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Originally published Monday, March 14, 2005 at 12:00 AM

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Men's NCAA Tournament

Gonzaga bags a No. 3 seed, trip to Tucson

"We're a marked team. There's really no going back," said Gonzaga coach Mark Few.

Times college basketball Reporter

As recently as three years ago, when Gonzaga basketball players gathered for Selection Sunday, it was among several hundred rabid supporters partying at a Spokane hotel.

Now the Zags simply meet at coach Mark Few's lodge-style home south of town and learn their fate. Yesterday, they discovered they're going to Tucson as a No. 3 seed, pitted against 14th-seeded Winthrop on Thursday in a first-round NCAA game at 4:25 p.m. Seattle time.

"The days of innocence are gone," said Few. "We're a marked team. There's really no going back."

Center Ronny Turiaf, the West Coast Conference player of the year, talked about the Zags "having a chip on our shoulders" as they play in a seventh straight NCAA tournament. Last year, they bowed out in crushing style at KeyArena, a No. 2 seed that fell heavily to Nevada in a second-round game.

Now they get a first-round game against a program that began to have its first success about the same time Gonzaga did, albeit on a different level. The South Carolina-based Eagles will be playing in their fifth NCAA tournament since 1999, but haven't won a game. They came closest in a play-in game in 2001.

About Winthrop


Eagles at a glance

RPI: 70

Seed: 14th in Albuquerque Region

Conference: Big South

Coach: Gregg Marshall

Starters: Torrell Martin (6-5 So.), 12.8 ppg, 4.5 rpg; James Shuler (6-6 Jr.), 12.1 ppg, 4.3 rpg; Phillip Williams (6-8 So.), 7.1 ppg, 4.3 rpg; Craig Bradshaw, (6-10 So.), 8.0 ppg, 3.4 rpg; Chris Gaynor (5-10 Fr.), 6.5 ppg, 4.5 apg.

Key stat: Last week, Winthrop ranked 16th nationally in FG percentage defense at 39.6.

Rim shots: Eagles are back in the NCAAs after a two-year absence. They went every year from 1999 to 2002 — all under Marshall — and lost to Auburn, Oklahoma, Northwestern State and Duke. ... Teams played one common opponent — Portland — with Winthrop losing 70-64 and Zags sweeping two from the Pilots in WCC play. ... Winthrop has the longest current winning streak — 18 — of any team in the tournament.

"I know they've won 27 games, which is a very, very impressive season," said Few.

The Eagles haven't lost since Jan. 5, carrying a nation-best 18-game winning streak into the game. Gonzaga ranks No. 2 with 12 in a row.

Winthrop plays a controlled style and last week ranked in the top 10 in scoring defense, allowing 59 points a game. Its league, the Big South, struggled this year, and Winthrop dominated with a 15-1 conference mark. Only one other team in the league had an overall winning record.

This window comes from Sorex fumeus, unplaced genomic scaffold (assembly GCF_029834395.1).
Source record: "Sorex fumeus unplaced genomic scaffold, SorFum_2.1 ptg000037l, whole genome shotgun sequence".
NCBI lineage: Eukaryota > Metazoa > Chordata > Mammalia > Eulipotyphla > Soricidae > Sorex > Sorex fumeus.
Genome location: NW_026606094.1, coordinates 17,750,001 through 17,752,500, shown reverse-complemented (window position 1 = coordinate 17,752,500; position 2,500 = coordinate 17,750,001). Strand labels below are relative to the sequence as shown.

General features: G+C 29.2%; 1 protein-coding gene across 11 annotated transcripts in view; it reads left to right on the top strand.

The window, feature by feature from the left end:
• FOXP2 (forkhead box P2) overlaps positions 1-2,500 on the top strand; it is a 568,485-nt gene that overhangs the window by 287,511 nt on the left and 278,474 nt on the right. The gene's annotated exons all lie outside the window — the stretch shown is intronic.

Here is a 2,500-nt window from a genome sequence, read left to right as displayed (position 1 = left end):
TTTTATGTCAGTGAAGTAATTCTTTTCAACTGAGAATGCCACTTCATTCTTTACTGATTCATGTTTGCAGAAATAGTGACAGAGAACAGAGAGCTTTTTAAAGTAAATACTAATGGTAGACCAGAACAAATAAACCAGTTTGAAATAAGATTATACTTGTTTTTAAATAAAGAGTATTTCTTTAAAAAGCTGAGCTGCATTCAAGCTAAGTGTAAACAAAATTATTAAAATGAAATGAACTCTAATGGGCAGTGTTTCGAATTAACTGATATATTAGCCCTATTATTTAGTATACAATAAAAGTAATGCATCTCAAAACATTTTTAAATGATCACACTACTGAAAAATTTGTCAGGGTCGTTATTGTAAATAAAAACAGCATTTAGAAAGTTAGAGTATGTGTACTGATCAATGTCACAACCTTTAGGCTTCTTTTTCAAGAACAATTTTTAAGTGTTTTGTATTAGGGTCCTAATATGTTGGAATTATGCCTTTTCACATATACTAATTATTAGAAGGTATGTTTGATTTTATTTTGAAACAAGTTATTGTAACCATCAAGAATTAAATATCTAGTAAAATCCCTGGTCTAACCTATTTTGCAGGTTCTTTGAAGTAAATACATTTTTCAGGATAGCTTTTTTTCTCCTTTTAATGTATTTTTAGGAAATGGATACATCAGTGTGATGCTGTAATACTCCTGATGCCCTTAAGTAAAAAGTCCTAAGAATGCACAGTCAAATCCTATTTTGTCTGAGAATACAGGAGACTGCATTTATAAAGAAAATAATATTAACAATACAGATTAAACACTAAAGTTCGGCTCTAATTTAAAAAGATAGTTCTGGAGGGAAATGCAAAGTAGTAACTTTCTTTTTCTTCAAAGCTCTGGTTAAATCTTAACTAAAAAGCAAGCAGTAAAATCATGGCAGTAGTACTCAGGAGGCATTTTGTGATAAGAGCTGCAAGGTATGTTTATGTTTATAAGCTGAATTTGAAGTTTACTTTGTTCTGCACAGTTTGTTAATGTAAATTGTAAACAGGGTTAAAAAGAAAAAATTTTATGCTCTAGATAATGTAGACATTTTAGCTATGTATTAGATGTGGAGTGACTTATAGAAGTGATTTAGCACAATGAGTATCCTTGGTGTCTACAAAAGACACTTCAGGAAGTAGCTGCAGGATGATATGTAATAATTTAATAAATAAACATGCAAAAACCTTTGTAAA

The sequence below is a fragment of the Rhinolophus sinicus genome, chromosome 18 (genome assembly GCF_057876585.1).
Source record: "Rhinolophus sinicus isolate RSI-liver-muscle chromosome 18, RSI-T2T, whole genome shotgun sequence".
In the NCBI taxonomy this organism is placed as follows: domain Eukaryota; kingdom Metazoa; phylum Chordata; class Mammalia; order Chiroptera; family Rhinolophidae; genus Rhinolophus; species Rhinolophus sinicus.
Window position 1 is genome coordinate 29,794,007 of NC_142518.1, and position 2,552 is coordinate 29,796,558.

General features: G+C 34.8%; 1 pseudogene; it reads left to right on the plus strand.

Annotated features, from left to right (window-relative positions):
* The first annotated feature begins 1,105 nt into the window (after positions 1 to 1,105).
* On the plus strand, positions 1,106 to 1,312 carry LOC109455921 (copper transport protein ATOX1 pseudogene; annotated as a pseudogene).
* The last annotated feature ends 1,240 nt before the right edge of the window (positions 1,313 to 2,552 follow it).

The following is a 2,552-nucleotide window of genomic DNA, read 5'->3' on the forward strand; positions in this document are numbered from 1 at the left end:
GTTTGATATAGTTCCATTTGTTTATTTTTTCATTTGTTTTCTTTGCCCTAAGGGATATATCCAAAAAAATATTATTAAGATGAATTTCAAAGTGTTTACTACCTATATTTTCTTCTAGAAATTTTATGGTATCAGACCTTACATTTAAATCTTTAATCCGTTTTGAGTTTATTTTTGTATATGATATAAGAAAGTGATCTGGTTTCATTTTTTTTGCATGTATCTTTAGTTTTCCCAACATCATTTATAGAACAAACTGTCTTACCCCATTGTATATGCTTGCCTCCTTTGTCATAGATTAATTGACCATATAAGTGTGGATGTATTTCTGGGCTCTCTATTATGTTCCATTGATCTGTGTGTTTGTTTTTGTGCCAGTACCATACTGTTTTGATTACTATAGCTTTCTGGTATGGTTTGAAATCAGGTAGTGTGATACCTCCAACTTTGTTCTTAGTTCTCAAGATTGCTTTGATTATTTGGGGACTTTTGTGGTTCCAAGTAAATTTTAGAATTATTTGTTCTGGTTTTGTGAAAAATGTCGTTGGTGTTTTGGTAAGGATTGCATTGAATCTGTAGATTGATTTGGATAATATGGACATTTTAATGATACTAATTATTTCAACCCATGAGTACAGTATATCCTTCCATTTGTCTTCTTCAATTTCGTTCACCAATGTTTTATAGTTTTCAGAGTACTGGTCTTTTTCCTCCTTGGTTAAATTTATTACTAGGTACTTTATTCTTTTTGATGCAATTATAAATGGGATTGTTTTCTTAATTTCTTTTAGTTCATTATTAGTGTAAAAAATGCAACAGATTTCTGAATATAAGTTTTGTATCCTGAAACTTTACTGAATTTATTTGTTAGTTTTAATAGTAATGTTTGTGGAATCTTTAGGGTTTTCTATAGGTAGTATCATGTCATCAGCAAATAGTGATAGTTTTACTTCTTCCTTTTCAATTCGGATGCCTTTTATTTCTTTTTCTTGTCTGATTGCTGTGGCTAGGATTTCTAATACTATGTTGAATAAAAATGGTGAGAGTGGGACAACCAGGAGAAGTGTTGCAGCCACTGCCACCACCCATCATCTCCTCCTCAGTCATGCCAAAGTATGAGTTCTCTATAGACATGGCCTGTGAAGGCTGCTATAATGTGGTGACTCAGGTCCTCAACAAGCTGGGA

"We want to show people that even though we have a young team, we can still play good basketball," said Turiaf. "We have to focus and go down there and take care of business."

The good news for Gonzaga is that Winthrop is itself a young team with only one senior. Its freshman point guard, Chris Gaynor, is a cousin of Wake Forest standout Chris Paul.

While Gonzaga would like to regain the magic of 1999-2001, when it won a total of seven NCAA games, in the big picture it was a significant upset to get a No. 3 seed and go 25-4 in a year in which it had serious losses from 2004.

"The motivating factor for all of us was to prove we could all play," said forward Adam Morrison, who had 55 points in the two WCC tournament games last week. "Hearing the whispers around town (last summer), about how the guard play was going to be, how were we going to be, that kind of put a chip on everyone's shoulder.

"I think coach Few will say this: We're the best offensive team we've had here in a while."

The Zags are in the Albuquerque Regional along with Washington, but it's a daunting road before they could begin to worry about each other. If they win, the Zags would get the victor of the Texas Tech-UCLA game, and ACC heavyweight Wake Forest looms at the bottom part of that bracket.

"There's so much parity out there, I really wasn't concerned about seeding," said Few.

Gonzaga fans could have gotten a better break in siting as they're going to Tucson instead of Boise. For coaches and players, however, the memory of having gotten that break last year and misfiring in Seattle tempers any disappointment.

"The burden of carrying such a high ranking, such lofty expectations was just a cloud hanging over (us)," Few said. "It was great to go to Seattle, but I think our guys felt pressure."

Referring to the latest Gonzaga edition, Few continued, "Sometimes with youth, there's a little bit of youthful exuberance. That being said, we're really a lot better team than we were a month ago, and probably better than two weeks ago. We've been working really hard and getting better at things."

Bud Withers: 206-464-8281 or bwithers@seattletimes.com

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